Regulation of Local Cerebral Blood Flow

  • N. P. Mitagvaria
Part of the Advances in Experimental Medicine and Biology book series (AEMB, volume 180)


In the last decade the commonly accepted view on the regulation of cerebral blood flow (CBF) has changed considerably. This has resulted primarily from comparison data on measurement of global CSF and local CBF (1CBF) in different microareas of the brain. Today there is no doubt that regulation of CBF may be accomplished locally in close correlation with the functional-metabolic activity of individual neuron-glial populations [6,12,13]. It is therefore not surprising that, a variety of patterns of changes in local blood flow may be observed in adjacent microareas of the brain depending on the level of this activity at different functional trials (or under local influences). It is more difficult to trace such a logically clear cause-effect relationship when changes in 1CBF different in time and amplitude indices are observed in the same adjacent microareas of the brain under sytemic influences. Alteration of the systemic arterial pressure (SAP) and oxygen insufficiency may be considered as the most significant of these influences.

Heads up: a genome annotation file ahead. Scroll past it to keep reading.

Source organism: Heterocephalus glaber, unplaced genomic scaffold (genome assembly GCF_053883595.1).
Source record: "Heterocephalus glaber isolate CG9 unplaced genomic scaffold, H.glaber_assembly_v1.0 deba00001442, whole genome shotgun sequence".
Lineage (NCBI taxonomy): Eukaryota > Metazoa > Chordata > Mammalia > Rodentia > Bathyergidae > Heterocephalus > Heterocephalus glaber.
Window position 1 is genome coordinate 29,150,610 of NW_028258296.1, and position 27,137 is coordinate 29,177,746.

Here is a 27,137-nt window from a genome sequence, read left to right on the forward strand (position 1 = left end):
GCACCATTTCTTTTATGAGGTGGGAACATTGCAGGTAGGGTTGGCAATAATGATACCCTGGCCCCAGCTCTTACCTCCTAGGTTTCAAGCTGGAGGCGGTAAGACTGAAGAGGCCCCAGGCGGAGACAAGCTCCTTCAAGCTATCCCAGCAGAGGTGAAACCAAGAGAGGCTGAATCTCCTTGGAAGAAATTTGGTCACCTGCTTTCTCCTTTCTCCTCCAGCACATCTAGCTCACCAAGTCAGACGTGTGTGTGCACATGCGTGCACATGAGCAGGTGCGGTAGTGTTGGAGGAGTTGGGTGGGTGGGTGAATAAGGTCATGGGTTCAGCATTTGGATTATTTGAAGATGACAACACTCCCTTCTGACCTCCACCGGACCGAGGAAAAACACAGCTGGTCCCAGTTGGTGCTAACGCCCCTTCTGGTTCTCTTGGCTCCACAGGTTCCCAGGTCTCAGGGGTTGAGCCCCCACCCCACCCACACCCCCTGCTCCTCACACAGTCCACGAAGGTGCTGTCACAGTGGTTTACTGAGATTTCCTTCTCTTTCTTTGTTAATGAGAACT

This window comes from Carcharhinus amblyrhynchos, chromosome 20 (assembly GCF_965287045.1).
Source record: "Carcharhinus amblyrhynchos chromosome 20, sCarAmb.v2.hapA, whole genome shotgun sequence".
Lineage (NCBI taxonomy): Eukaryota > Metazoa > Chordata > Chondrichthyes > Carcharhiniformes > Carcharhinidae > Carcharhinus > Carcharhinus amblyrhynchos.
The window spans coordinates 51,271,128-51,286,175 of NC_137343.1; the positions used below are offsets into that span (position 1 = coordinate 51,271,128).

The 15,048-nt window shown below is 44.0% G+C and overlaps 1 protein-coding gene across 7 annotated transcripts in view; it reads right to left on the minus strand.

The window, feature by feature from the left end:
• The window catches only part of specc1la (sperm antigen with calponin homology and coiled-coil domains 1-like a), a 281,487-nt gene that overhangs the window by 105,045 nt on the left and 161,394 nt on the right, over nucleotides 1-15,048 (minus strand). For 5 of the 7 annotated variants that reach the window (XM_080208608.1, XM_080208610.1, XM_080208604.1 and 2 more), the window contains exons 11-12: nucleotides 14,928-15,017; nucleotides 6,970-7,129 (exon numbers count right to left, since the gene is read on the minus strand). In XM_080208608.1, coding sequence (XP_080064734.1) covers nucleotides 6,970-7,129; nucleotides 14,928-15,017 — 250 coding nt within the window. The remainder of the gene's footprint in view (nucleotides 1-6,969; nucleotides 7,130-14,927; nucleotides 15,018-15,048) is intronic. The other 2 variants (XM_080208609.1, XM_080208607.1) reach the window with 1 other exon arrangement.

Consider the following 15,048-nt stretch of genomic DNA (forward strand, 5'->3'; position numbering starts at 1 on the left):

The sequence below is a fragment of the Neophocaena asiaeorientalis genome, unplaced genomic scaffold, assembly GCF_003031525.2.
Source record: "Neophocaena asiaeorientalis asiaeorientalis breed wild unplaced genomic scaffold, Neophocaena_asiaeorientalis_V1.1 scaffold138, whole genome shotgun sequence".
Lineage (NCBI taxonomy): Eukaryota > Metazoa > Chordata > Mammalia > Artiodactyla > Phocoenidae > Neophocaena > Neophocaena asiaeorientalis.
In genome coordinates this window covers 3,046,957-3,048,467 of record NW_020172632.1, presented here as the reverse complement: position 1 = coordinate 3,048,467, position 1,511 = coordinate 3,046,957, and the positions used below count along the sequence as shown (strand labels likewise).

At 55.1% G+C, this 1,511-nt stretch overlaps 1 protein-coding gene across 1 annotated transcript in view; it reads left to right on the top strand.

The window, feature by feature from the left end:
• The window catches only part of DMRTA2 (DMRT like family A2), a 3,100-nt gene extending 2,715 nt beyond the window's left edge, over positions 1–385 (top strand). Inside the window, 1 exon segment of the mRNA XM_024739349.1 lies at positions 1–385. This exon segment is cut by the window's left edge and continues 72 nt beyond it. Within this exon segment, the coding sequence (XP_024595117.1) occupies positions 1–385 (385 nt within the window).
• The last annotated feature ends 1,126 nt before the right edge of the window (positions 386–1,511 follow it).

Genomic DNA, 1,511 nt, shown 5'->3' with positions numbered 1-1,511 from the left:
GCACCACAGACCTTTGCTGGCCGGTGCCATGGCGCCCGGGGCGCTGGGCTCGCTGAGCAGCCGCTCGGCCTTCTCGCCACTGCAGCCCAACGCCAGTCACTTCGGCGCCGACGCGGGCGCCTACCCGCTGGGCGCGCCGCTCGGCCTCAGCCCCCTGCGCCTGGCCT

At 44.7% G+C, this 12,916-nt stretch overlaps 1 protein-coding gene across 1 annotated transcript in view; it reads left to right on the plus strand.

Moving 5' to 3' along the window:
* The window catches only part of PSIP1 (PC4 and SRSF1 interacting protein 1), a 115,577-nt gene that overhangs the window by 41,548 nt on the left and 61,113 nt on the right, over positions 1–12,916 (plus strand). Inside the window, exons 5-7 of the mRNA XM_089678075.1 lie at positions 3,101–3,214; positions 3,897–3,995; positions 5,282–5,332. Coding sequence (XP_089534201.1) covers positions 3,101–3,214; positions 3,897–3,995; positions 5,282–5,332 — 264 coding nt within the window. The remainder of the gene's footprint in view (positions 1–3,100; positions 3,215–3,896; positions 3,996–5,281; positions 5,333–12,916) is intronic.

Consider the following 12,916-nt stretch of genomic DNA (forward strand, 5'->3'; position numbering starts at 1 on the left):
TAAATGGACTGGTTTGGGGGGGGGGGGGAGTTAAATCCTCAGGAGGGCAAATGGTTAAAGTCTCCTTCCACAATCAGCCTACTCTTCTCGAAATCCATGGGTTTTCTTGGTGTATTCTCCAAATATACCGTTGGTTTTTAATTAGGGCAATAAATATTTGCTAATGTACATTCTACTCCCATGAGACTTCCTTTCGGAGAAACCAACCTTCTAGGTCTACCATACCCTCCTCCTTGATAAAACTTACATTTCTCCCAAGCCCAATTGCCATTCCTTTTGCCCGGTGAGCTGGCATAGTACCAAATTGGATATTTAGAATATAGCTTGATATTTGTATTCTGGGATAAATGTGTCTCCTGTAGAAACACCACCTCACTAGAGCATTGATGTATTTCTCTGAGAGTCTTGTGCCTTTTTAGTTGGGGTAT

Cerebral Blood Flow Initial Level Metabolic Demand Dynamic Phase Cerebral Autoregulation 
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Copyright information

© Plenum Press, New York 1984

Authors and Affiliations

  • N. P. Mitagvaria
    • 1
  1. 1.Laboratory of Metabolic Maintenance of the Brain Functions I. S. Beritashvili Institute of PhysiologyGeorgian Academy of SciencesTbilisiGeorgia

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